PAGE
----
And, you know, the acting bays is exciting when you have a job, but it can be fleeting, which was great for me because I was just enjoying working on the yard and, and, uh, keeping the house relatively clean and making dinner and stuff. So I loved it. And that was where, sort of our, our experience up until Hamilton came along when.
All of the factors of our life, cause to need to quit her job and that her working life. And then I know that’s even when my son was born, she was still working and I was sort of the caretaker at home for the most part, which is great also. And that changed when my daughter was born.
David Hirsch: what’s a segue to a special needs. And I’m sort of curious to know before Adelaide was born, did you or Kelly have any experience in the special needs community?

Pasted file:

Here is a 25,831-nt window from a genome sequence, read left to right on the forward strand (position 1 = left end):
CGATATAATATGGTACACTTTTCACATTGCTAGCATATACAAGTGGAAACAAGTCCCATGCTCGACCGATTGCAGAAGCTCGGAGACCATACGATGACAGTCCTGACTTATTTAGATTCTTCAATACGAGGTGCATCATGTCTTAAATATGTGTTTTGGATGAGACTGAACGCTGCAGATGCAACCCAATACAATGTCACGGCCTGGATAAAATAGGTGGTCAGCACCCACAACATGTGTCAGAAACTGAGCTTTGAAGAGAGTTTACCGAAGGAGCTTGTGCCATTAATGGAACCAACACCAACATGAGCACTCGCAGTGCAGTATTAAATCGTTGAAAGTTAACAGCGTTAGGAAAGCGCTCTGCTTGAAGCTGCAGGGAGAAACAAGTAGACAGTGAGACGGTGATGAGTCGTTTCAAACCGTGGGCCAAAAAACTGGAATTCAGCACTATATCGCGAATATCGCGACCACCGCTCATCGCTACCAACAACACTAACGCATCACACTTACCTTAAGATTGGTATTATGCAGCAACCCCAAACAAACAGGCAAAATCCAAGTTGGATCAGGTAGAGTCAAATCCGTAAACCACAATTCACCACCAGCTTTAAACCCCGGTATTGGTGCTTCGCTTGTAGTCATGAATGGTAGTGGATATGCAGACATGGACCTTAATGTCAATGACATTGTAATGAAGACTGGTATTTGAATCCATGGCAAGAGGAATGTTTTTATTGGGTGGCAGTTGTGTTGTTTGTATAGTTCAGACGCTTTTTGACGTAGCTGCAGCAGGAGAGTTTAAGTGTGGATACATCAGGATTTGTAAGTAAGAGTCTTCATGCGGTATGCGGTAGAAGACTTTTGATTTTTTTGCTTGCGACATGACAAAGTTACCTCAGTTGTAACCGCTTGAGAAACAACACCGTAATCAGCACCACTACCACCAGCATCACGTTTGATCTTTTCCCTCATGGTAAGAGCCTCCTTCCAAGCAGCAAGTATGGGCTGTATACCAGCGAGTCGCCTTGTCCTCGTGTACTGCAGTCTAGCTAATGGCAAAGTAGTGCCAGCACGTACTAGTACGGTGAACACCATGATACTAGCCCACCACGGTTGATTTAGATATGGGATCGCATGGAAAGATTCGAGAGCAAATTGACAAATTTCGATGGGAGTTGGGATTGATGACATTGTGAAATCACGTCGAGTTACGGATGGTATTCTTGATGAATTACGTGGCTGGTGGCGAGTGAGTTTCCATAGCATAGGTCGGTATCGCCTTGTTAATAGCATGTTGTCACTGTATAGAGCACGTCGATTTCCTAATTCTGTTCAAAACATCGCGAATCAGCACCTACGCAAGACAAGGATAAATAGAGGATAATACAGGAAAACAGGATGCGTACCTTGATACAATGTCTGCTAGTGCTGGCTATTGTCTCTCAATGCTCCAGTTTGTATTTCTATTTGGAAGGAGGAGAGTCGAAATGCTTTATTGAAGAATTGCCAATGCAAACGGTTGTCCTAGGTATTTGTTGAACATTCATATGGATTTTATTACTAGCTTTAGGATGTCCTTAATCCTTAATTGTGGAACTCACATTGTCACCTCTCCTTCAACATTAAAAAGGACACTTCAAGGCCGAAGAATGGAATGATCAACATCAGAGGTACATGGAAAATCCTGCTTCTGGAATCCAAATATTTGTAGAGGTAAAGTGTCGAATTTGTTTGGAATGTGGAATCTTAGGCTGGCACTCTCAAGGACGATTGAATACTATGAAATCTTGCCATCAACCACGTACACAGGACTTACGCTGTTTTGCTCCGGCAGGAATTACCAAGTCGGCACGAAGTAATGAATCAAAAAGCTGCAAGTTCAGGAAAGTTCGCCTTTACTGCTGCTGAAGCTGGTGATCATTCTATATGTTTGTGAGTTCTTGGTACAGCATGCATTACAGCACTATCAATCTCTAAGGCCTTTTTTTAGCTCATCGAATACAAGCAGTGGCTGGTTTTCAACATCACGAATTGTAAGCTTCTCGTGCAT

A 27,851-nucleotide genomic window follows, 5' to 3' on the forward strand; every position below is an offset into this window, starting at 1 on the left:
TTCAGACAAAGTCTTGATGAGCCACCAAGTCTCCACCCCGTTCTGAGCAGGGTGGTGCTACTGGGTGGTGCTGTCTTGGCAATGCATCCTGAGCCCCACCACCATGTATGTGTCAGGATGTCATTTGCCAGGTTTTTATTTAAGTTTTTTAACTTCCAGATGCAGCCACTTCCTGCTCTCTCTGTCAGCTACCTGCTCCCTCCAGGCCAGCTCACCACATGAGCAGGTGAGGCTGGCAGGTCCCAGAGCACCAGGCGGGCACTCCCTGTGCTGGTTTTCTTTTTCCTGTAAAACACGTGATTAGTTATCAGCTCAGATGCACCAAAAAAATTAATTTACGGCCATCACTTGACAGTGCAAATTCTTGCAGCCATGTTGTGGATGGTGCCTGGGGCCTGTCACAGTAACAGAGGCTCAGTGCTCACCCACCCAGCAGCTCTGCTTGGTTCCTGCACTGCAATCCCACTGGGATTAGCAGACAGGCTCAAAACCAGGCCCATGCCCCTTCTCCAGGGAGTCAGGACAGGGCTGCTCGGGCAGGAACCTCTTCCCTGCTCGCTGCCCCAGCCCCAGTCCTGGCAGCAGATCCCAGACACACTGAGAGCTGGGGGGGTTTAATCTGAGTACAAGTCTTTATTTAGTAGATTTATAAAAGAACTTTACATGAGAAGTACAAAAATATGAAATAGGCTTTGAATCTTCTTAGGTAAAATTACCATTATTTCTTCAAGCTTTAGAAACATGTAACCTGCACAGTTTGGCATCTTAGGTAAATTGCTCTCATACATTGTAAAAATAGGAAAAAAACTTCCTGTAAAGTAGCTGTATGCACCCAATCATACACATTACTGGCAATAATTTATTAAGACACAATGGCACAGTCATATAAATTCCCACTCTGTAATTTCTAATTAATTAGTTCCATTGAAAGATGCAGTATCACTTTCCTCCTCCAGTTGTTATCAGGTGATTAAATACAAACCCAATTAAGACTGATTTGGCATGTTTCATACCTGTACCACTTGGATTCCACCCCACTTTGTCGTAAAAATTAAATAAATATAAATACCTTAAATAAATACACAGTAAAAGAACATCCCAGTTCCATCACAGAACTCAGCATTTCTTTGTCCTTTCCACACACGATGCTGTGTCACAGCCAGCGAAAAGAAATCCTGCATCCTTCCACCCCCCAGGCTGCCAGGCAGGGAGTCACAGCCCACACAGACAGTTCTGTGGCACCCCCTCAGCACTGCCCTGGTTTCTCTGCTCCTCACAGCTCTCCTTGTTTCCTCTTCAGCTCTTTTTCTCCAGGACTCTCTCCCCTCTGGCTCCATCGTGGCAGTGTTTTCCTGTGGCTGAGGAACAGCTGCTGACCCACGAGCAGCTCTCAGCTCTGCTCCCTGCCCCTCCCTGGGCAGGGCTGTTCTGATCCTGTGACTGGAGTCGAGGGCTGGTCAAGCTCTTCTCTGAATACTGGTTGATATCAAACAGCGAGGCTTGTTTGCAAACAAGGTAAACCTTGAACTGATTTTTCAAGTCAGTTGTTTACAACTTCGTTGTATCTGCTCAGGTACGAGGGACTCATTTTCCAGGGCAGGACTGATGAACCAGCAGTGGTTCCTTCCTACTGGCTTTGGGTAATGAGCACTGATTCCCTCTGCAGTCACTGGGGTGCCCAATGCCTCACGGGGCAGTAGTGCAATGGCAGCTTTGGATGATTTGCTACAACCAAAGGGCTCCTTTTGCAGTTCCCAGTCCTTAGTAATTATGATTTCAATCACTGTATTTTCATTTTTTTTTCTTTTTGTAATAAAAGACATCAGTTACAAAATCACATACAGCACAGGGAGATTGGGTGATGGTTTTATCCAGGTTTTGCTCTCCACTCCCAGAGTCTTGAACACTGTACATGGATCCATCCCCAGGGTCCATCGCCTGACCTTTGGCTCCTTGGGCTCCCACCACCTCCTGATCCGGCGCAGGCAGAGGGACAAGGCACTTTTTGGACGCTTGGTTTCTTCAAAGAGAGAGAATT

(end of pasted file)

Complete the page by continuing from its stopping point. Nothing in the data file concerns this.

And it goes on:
Miguel Cervantes: No. None at all. You know, I think like most people, you know, you know, some people with some sort of a special needs family member or a child and.
In retrospect, thinking about our life and thinking about folks that don’t know about it, um, when you see someone in a wheelchair or some sort of situation like that, cross your path, you know, your, your thought process about them is as much as you can see of it, you know, you see them go from this place to that place.
And whether it’s however, they navigate that. And once the you’re out of your field of vision or your area, then you don’t think about it anymore. And you never think about. How they got there and then where they went after, you know, and I think that’s how we were. That’s how I was. I know, you know, I, you know, you see something on TV or you see something the st.
Jude commercial and you think, wow, that’s, that’s so terrible and moving and you know, what are we having for dinner? Um, and I think that’s, that’s. I feel like that was as much as experience as anyone else.
David Hirsch: Okay. So, uh, going back in time, uh, what was your first reaction to the diagnosis and how did that feel?